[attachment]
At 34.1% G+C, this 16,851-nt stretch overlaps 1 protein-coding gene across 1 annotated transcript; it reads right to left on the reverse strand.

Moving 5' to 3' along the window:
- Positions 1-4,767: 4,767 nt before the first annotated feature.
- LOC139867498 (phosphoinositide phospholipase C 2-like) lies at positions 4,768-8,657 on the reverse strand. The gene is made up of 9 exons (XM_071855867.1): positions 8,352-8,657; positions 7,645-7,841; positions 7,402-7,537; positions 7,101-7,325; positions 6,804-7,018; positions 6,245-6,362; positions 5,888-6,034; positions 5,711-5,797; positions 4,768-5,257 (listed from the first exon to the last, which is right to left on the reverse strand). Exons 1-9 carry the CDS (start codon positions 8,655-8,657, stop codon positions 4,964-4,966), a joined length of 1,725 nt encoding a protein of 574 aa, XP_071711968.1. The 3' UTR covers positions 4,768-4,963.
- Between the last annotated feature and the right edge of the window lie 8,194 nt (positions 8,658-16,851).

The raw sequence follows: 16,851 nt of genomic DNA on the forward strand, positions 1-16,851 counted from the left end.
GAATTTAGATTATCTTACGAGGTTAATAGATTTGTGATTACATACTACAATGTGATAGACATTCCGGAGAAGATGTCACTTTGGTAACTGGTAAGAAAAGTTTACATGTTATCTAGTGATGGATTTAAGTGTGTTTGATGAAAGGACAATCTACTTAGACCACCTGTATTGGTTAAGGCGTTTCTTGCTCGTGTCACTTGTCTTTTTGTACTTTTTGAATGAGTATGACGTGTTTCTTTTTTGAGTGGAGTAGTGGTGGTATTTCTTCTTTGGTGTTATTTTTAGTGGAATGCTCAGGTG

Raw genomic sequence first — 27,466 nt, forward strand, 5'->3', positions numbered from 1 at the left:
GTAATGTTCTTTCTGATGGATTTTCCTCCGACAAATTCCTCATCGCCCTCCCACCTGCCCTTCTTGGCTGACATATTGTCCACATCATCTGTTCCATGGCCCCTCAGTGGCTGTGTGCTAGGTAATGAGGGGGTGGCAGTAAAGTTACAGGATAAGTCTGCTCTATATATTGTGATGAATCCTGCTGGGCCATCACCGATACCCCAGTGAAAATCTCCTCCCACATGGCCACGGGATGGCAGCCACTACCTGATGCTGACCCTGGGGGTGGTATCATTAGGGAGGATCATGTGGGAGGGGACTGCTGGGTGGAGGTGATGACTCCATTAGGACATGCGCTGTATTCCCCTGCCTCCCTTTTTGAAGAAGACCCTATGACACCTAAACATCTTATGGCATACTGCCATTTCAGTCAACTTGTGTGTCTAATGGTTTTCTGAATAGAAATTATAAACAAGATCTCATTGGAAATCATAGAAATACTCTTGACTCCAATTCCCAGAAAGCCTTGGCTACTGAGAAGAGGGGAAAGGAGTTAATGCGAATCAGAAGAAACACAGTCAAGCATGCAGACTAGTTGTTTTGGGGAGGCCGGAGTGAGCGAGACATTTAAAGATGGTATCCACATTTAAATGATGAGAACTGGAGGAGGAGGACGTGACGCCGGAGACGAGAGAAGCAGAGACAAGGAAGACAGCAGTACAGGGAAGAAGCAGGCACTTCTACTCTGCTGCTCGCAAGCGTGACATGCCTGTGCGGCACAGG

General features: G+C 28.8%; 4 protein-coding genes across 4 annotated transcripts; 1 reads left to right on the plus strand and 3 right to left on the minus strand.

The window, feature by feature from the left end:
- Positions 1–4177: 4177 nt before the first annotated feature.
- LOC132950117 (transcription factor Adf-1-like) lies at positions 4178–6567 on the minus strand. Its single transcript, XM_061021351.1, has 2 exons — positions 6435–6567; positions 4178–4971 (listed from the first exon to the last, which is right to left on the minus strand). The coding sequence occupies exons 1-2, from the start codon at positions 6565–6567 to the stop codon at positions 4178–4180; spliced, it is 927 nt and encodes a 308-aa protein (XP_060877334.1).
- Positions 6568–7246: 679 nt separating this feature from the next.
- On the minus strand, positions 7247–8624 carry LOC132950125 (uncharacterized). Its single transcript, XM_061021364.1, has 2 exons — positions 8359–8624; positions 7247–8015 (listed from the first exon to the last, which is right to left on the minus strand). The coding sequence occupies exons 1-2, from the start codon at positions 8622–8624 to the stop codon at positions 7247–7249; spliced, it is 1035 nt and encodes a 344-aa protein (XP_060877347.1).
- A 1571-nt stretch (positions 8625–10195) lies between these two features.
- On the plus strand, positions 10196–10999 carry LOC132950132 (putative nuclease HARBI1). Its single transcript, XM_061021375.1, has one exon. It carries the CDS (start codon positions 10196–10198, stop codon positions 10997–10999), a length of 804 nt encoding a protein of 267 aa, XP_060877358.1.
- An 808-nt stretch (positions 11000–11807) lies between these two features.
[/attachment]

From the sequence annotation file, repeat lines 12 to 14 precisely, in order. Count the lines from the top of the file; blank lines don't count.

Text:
- Positions 1–4177: 4177 nt before the first annotated feature.
- LOC132950117 (transcription factor Adf-1-like) lies at positions 4178–6567 on the minus strand. Its single transcript, XM_061021351.1, has 2 exons — positions 6435–6567; positions 4178–4971 (listed from the first exon to the last, which is right to left on the minus strand). The coding sequence occupies exons 1-2, from the start codon at positions 6565–6567 to the stop codon at positions 4178–4180; spliced, it is 927 nt and encodes a 308-aa protein (XP_060877334.1).
- Positions 6568–7246: 679 nt separating this feature from the next.